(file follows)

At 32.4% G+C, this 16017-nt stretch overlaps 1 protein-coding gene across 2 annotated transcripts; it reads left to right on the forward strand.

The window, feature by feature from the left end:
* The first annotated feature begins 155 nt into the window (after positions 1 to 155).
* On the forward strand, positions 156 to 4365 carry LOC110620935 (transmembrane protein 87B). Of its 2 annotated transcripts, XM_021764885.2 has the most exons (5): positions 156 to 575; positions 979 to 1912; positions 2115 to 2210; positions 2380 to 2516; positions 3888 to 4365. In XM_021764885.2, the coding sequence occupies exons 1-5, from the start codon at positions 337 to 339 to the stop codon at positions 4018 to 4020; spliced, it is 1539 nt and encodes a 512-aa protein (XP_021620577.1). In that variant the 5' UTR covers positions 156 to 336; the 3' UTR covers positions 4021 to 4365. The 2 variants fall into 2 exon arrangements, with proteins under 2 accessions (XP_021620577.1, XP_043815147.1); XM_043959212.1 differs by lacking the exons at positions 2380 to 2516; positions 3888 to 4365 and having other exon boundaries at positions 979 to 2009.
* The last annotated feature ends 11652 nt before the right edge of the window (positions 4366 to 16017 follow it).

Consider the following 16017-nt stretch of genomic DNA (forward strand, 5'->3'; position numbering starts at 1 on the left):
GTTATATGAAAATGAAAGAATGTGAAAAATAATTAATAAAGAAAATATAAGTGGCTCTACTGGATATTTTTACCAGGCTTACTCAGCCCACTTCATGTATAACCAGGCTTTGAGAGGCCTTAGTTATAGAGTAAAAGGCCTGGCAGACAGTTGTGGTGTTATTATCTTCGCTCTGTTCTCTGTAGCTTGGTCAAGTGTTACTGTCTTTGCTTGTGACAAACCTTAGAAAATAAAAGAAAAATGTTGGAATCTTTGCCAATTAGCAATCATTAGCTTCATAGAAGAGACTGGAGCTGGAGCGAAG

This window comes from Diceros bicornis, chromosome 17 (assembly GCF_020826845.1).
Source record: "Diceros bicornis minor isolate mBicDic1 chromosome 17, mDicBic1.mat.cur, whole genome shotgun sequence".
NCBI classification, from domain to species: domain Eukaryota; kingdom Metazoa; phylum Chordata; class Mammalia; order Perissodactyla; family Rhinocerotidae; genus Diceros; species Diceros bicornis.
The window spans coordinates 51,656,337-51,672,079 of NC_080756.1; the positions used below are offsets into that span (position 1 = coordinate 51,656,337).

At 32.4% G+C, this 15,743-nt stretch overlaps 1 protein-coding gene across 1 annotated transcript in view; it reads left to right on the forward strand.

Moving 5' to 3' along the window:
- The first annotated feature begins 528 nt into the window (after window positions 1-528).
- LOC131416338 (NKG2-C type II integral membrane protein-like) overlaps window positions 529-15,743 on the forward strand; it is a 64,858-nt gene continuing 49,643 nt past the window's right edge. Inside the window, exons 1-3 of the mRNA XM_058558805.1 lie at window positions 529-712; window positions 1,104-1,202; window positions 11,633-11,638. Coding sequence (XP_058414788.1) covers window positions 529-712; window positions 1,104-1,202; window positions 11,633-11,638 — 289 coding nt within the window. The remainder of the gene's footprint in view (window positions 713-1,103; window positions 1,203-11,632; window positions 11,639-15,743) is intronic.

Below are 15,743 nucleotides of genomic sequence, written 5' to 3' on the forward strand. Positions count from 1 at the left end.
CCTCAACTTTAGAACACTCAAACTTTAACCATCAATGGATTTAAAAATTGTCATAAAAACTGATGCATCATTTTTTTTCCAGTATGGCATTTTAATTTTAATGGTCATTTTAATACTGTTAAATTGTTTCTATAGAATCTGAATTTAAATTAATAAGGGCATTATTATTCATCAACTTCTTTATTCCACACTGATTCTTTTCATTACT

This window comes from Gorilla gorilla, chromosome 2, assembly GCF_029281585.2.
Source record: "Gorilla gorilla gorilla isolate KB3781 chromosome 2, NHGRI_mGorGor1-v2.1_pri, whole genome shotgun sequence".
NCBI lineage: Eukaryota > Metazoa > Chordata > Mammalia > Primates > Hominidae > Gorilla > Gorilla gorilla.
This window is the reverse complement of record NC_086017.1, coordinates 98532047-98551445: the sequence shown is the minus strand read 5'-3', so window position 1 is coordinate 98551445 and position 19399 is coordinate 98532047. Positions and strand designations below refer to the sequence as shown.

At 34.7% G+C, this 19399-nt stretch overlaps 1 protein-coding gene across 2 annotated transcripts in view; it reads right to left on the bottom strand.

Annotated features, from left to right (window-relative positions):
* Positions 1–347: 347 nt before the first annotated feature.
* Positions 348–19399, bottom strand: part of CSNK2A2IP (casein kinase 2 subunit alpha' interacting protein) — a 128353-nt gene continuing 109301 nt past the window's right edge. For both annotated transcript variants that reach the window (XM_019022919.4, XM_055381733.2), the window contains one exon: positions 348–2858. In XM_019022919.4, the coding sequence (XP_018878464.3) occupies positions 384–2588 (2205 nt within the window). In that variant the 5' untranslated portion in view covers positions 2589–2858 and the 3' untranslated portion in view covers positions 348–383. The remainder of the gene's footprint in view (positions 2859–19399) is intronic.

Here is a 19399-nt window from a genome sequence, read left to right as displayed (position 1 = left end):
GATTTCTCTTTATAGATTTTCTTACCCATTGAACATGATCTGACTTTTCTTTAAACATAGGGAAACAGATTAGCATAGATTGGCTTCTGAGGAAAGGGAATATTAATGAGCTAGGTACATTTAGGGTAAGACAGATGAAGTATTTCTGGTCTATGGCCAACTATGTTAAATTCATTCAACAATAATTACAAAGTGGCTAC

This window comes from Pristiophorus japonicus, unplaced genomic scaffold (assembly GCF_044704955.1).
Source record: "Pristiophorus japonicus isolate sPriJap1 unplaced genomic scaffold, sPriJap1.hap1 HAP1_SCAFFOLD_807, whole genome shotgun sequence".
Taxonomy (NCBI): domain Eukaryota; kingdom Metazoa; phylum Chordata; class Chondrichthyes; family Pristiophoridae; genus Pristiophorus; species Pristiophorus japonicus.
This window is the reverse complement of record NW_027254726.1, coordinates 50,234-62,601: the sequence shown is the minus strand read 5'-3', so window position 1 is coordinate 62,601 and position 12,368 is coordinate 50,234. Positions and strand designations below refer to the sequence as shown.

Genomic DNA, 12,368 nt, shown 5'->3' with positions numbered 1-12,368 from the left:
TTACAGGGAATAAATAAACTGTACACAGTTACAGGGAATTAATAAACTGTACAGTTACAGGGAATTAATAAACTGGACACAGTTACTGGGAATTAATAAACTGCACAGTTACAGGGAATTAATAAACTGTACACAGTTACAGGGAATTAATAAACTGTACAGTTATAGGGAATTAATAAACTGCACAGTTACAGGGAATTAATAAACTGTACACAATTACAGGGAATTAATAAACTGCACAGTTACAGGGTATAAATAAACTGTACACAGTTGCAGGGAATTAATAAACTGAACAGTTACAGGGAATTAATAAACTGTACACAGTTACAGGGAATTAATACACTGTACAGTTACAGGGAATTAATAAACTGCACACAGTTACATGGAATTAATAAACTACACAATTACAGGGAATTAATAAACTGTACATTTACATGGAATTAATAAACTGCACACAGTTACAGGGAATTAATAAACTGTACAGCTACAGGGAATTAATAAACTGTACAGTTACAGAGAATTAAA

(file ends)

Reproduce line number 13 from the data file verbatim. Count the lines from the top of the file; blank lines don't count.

Moving 5' to 3' along the window: